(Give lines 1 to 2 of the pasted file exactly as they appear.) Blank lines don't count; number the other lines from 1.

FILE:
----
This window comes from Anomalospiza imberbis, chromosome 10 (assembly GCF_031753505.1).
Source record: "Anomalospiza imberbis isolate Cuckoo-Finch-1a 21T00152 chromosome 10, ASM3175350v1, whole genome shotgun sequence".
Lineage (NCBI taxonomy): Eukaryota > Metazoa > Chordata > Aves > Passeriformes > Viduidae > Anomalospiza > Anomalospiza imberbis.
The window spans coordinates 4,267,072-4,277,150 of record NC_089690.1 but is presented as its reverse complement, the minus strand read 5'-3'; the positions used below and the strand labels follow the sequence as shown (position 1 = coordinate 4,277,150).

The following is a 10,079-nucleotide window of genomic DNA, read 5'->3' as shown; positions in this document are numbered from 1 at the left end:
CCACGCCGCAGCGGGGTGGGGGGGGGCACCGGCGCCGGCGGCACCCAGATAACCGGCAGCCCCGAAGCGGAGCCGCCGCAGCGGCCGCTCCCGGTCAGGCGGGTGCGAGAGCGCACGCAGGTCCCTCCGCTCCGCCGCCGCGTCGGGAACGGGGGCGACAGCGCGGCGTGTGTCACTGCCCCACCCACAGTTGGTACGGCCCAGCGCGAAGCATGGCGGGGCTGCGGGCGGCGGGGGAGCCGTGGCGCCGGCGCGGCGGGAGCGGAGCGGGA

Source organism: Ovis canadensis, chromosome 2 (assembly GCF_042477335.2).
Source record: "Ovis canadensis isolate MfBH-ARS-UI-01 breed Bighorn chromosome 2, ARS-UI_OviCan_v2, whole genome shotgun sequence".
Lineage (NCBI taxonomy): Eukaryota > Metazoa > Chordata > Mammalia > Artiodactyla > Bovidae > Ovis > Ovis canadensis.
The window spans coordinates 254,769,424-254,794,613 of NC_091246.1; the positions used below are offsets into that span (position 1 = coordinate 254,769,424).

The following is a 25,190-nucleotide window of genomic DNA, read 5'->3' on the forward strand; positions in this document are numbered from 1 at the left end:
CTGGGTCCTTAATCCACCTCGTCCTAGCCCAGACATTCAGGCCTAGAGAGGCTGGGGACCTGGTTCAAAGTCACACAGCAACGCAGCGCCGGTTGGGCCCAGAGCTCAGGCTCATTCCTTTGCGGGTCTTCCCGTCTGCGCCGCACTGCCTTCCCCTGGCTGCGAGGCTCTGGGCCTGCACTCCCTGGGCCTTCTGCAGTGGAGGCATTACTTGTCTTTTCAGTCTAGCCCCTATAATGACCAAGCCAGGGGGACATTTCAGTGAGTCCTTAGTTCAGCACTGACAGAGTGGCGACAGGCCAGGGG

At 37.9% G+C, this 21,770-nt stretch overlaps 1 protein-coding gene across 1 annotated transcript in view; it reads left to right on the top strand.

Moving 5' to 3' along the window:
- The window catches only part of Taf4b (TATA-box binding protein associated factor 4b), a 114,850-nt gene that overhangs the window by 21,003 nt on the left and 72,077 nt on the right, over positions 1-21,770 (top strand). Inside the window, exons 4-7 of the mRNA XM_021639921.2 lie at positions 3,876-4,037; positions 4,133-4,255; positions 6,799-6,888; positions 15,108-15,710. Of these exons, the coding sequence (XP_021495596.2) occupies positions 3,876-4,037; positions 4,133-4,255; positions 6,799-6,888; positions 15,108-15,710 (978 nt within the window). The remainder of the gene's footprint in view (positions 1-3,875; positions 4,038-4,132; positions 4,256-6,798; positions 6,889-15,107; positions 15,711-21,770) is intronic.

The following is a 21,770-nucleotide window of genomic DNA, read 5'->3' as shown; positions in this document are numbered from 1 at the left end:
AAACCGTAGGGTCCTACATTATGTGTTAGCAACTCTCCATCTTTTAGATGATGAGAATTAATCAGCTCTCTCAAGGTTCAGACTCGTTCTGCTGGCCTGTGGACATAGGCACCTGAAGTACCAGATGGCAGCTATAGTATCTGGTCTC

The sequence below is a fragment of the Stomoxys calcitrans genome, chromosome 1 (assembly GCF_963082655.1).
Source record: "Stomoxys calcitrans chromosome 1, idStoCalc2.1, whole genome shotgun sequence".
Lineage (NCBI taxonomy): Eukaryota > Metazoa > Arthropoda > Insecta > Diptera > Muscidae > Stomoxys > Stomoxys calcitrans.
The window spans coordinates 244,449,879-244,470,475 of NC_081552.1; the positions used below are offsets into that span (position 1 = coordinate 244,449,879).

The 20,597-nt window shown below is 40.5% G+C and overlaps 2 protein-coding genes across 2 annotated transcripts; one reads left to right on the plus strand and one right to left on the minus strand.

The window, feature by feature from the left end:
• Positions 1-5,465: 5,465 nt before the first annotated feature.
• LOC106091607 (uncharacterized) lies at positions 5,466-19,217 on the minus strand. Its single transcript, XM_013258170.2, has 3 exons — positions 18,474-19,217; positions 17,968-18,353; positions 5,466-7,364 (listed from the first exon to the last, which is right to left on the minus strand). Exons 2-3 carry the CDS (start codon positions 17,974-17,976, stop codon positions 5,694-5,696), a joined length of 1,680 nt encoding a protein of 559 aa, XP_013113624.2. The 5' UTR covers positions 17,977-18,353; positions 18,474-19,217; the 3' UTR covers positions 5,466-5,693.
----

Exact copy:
This window comes from Anomalospiza imberbis, chromosome 10 (assembly GCF_031753505.1).
Source record: "Anomalospiza imberbis isolate Cuckoo-Finch-1a 21T00152 chromosome 10, ASM3175350v1, whole genome shotgun sequence".